Heading a single income household, local mother Tracy Rabut found herself unable to purchase a home — something inmates at the Riverbend Institution are helping her with.
On Wednesday, Rabut and her young children Lachlan and London viewed their new 1,000-square-foot home, in the midst of construction.
While her kids ran about between support beams, claiming dibs on which room they want, a group of Habitat for Humanity supporters joined Lachlan in thanking those that are making the house a reality — Riverbend Institution inmates.
“We’re trying to give people the opportunity and skills to get them back out into the community and be successful and get skills,” John Sargent said. As such, he added, it’s a win-win for both Habitat for Humanity and the inmates that volunteer.
Sargent is chief executive officer of CORCAN — an employment training branch of Services Canada.
Over the next five years, CORCAN has committed to the construction of one ready-to-move home per year to add to Prince Albert’s Habitat for Humanity ranks — the Rabut home the first.
This commitment is significant in Habitat for Humanity meeting its goals, Prince Albert chapter’s president Morris Sawchuk said.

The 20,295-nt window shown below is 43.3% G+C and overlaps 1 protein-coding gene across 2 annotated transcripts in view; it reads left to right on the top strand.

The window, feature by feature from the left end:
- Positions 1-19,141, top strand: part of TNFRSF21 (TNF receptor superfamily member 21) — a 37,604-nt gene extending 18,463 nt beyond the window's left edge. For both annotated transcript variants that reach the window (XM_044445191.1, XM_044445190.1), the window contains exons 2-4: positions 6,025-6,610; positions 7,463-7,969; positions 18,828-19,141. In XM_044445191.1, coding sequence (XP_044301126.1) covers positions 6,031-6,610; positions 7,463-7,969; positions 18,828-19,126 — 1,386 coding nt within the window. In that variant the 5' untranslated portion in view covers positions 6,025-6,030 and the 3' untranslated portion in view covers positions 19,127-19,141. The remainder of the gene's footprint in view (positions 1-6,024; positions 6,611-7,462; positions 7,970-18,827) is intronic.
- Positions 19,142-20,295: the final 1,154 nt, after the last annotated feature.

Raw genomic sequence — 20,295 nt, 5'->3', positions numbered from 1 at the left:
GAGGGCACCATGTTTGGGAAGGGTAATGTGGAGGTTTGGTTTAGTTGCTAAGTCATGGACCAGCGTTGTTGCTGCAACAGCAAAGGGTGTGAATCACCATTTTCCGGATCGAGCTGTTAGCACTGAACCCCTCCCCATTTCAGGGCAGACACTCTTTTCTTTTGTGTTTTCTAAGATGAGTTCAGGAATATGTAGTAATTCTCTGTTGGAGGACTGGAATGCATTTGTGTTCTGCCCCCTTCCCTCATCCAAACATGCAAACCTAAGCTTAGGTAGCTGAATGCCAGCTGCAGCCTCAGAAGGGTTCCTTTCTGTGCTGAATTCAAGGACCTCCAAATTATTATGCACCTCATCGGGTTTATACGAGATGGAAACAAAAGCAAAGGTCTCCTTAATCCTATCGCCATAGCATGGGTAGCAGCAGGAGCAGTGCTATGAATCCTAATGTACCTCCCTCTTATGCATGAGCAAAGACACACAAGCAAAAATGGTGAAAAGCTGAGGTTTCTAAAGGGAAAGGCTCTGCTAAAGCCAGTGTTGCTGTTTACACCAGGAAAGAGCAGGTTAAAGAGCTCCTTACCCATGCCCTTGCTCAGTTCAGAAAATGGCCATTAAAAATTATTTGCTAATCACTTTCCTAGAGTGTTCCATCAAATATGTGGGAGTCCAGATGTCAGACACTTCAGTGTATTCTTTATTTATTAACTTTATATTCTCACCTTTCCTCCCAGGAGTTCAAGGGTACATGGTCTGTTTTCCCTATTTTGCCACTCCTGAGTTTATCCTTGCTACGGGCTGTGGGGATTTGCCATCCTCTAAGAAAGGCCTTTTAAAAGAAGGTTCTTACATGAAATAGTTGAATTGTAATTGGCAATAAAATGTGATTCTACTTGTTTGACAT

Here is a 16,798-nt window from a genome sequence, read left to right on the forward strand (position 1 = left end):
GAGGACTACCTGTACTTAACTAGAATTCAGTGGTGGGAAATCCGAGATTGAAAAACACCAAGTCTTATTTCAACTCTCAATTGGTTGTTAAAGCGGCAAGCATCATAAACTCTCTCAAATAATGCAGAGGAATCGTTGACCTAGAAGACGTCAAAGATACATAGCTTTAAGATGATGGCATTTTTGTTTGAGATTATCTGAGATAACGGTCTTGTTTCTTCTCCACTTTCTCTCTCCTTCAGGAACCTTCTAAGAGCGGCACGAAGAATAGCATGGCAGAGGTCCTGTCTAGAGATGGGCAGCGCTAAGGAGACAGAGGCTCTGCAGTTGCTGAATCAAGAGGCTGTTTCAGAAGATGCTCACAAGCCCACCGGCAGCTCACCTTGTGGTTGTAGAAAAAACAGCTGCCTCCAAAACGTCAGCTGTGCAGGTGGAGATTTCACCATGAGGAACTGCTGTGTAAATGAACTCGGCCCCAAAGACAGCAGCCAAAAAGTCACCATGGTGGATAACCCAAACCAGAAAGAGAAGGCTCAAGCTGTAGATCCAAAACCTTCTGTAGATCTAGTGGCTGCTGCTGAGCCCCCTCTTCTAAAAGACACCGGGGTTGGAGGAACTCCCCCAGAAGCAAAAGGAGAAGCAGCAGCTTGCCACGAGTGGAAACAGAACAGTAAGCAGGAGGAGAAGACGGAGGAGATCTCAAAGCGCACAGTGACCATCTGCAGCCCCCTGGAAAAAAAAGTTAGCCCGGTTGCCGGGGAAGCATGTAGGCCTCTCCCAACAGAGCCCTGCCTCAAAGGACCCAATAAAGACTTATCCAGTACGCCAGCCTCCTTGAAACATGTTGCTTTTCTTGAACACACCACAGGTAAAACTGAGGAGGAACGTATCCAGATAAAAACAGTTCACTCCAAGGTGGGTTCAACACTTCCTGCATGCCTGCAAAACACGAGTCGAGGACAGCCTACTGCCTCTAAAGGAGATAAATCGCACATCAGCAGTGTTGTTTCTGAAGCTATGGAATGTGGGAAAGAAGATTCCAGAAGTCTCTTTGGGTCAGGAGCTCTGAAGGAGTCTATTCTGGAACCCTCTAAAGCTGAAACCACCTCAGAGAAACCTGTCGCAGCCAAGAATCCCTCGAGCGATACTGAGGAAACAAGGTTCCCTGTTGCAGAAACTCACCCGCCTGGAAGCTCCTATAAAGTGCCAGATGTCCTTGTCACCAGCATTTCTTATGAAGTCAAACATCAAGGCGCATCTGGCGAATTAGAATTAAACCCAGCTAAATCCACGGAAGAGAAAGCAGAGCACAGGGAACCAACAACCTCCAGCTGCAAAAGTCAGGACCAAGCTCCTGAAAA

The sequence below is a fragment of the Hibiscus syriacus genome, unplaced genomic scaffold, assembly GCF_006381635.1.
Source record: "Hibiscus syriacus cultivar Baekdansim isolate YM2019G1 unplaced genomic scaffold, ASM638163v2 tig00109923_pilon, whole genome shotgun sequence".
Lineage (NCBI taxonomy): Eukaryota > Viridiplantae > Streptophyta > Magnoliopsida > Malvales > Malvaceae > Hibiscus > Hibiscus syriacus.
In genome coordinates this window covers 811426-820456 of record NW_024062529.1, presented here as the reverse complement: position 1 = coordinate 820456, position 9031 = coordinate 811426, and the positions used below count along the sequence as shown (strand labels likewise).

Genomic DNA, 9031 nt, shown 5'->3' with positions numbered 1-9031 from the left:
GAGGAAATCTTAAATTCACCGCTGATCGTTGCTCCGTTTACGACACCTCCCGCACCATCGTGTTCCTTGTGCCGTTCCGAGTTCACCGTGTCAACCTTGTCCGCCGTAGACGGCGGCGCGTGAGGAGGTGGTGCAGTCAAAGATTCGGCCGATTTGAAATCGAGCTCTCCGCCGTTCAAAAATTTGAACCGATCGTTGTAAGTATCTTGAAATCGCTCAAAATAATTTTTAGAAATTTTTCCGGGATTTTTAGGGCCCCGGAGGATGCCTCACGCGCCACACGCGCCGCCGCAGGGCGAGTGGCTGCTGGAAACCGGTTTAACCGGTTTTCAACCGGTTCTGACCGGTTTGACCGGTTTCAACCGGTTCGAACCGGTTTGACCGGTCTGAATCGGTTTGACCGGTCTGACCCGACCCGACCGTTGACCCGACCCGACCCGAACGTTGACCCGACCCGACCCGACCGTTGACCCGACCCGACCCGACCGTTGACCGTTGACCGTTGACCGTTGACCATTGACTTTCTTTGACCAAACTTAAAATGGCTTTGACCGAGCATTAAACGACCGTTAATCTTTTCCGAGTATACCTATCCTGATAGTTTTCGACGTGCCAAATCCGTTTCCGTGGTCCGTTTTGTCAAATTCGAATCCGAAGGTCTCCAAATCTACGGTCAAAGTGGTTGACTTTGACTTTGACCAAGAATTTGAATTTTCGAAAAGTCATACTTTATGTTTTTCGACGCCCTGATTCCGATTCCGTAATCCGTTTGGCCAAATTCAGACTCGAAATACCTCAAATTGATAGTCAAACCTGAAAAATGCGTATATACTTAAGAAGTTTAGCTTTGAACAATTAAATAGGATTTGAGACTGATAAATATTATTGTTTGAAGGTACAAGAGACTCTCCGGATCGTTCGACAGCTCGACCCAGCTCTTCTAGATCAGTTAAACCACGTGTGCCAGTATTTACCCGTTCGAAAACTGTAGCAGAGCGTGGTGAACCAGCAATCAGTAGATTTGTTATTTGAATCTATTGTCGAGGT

“With a town the size of ours, there’s a limit to what we can do with volunteers,” he said.
Riverbend Institution’s contribution will mean five more families with homes over the next five years, as well as teach various offenders’ construction skills required to help them make it in the real world, when they get out.
Referencing the Rabut family’s brand new home, which is expected to be complete and moved off of the Riverbend Institution property by early next year, Prince Albert Northcote MLA Victoria Jurgens said, “That’s the Saskatchewan Advantage we’ve all been talking about.”
We’re trying to give people the opportunity and skills to get them back out into the community and be successful and get skills. - John Sargent
The provincial government kicks in $50,000 toward every Habitat for Humanity building — something Sawchuk notes as having a longer-lasting effect than most grants.
Families in Habitat for Humanity homes pay a mortgage rate they’re able to afford, but end up paying off their home — payments that are used to fund additional homes.
“It’s probably the only self-perpetuating system that works that well, and I’m proud to be a part of it,” Sawchuk said.
“We all must work together to make sure everyone benefits from our economic growth,” Jurgens said, highlighting the provincial program as a success.
Though this is Correctional Services Canada’s biggest commitment yet, it’s far from the first, Sawchuk said.
Inmates have a long history of building cabinets, vanities and other items for Habitat for Humanity homes, “At a tremendous cost savings to habitat,” he said.
Offenders on day parole also spend time volunteering at Habitat for Humanity’s ReStore, at 911 Marquis Road, as well as doing construction on other Habitat for Humanity houses.
Hiring inmates has consistently proven a positive experience, Sawchuk said.
“I would recommend it to anyone,” he said. “This is a labour force that’s available.”